11 March was supposed to be just another day for Michiko Matsudate. As the 62-year old was picking up her granddaughter from nursery school, one of the largest earthquakes in history struck off the coast of Japan and changed her life forever.
“I came back to my house right as the tsunami was coming. I saw my husband but was unable to get to him,” she said. “I saw his face.”
Six months later, the pain is still fresh. Matsudate paused to wipe away tears before continuing. “I know my husband wanted us to escape instead of trying to help him. It was the last time that I saw him. It was a gigantic black wave.”
Survivors now housed in temporary shelters
Matsudate and about 90 other families now live in rows of white, pre-fabricated shelters in a settlement in Miyako City, Iwate Prefecture, part of the tens of thousands of shelters grouped throughout the region.
A team of World Vision staff and local volunteers recently visited Matsudate’s community to construct a series of park benches and tables. Thirty sets of the benches and tables are being provided to temporary housing settlements throughout Miyako City as part of a strategic effort by World Vision to build cohesion among these new communities.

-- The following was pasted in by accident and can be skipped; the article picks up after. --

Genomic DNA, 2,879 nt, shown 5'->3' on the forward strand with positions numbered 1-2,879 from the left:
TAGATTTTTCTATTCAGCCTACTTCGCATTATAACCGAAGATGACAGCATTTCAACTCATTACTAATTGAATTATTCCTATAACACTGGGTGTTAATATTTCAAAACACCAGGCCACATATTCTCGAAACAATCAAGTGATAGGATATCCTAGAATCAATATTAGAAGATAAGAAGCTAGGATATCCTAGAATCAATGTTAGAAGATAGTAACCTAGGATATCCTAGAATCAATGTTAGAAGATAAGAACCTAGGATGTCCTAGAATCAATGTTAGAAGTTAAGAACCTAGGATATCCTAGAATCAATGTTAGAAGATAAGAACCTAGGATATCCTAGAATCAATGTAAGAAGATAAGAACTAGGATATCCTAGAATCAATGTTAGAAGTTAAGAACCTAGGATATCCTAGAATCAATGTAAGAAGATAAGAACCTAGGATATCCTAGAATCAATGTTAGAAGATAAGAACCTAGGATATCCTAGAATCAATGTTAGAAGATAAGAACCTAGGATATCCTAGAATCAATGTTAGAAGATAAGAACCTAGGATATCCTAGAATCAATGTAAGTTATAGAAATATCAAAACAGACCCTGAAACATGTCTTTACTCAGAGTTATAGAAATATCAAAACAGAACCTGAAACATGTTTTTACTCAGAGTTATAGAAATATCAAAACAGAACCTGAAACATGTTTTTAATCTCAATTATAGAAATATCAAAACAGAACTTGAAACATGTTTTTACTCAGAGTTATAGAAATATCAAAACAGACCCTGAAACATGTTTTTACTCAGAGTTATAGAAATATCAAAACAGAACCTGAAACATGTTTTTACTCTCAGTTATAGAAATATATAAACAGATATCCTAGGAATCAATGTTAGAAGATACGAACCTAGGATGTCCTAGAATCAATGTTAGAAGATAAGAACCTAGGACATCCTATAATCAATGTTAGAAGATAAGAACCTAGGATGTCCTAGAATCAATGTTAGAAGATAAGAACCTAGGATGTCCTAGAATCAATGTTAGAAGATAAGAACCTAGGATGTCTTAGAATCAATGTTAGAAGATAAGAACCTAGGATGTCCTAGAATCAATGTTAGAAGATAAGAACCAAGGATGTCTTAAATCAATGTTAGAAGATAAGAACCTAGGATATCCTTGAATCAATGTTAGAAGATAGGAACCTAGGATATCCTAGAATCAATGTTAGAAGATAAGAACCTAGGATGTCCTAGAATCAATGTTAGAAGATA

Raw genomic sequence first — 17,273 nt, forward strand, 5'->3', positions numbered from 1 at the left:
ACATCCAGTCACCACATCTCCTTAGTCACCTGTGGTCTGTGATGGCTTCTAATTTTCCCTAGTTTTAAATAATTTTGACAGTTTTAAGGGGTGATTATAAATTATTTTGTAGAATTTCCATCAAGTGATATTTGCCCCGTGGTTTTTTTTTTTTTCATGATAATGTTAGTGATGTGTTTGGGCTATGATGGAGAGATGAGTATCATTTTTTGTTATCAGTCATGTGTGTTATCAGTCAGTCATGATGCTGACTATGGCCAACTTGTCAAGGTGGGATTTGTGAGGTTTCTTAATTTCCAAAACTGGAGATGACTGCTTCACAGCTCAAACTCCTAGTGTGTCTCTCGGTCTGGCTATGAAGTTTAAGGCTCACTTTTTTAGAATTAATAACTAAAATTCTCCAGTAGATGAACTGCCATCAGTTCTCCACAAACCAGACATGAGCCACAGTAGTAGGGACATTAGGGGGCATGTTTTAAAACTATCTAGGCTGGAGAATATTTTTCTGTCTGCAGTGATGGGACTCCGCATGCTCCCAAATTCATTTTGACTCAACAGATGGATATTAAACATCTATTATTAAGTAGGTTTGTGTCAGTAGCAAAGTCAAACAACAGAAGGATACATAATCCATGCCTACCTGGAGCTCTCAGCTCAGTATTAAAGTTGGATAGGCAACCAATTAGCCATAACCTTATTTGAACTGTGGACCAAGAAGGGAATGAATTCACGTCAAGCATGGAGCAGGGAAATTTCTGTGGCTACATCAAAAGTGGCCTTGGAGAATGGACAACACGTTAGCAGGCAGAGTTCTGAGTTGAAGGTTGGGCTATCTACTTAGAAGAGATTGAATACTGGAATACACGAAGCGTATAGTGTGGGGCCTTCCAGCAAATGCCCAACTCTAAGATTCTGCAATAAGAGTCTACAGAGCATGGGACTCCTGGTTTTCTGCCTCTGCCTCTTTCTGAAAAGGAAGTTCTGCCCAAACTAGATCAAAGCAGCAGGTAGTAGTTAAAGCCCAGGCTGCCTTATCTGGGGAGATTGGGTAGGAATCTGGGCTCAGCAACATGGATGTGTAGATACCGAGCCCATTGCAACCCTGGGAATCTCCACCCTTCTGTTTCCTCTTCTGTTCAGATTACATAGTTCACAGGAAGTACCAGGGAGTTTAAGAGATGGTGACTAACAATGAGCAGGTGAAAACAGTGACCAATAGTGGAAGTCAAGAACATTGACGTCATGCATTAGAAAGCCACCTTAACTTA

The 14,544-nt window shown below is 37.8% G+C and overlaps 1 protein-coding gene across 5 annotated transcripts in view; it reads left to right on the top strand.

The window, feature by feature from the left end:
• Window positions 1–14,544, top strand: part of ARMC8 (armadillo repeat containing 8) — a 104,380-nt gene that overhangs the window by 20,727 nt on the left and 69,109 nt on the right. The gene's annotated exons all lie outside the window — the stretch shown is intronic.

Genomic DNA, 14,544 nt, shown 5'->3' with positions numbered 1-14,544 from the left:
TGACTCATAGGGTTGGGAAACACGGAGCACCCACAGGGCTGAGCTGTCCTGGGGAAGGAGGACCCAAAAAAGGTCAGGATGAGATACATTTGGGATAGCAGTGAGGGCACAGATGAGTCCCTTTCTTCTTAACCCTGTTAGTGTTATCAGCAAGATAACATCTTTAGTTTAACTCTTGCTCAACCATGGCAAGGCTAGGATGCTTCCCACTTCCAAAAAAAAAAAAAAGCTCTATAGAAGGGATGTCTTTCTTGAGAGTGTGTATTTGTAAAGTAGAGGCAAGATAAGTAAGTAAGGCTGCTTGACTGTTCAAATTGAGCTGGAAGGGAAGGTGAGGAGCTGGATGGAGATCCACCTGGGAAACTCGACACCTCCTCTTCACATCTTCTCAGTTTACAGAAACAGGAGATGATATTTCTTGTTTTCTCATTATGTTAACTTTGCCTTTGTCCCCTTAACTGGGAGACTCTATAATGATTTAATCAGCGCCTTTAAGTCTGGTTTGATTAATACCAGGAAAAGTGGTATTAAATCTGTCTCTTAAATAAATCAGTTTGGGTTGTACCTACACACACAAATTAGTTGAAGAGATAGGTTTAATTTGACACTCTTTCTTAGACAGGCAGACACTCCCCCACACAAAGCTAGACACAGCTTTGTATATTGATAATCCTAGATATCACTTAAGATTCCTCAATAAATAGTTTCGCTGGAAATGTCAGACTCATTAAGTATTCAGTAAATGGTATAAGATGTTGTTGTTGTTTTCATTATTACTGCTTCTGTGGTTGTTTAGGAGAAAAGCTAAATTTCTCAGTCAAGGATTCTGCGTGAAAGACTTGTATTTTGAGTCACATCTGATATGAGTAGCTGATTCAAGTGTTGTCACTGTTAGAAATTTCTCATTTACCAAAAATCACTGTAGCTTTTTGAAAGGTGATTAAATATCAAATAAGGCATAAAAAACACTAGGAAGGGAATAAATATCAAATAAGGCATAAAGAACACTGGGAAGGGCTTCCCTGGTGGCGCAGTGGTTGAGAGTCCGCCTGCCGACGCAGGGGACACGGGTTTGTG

“Thirty to forty percent of those affected are over the age of 65,” said Mitsuko Sobata, communications officer for World Vision Japan. “World Vision encourages the elderly to build their own community, to mobilize themselves. They’ll be in temporary shelters for at least two years. In past disaster responses, elderly people have died in their shelters and no one has even realized it. Building community areas helps because it gives people a place to gather and get to know each other.”
By bringing people together they will start to watch out for each other and check in on one another, Sobata said. It also makes resolving community issues easier when people have struck up personal relationships.
At this settlement in Miyako City, there is a common room where people can meet, but up to now there has been nowhere to go outside. “When the temperature is high, it is hard for elderly people to stay in the shelter,” Matsudate said.
Future uncertain, but hope starting to return
“Many people say they would like to go back to their hometowns, but there are no jobs and no homes there,” Mitsuko Sobata said.
Toshi Ona, 71, has adapted well to living in her temporary shelter. “If it’s sunny, we go to the farm,” she said, referring to the land she rented after the earthquake where she grows potatoes, carrots and soybeans for edamame. “The benches will be good for us because we can chat and actually see each other’s faces. I can bring the edamame for friends,” she said with a smile.
“I came to this camp at the end of May,” Matsudate said. “I am living with my daughter and grandchildren. My son and his family also live in the camp.”
“I’m so fortunate I could survive,” she added. “I can’t forget what happened to my husband, but I have to move forward.”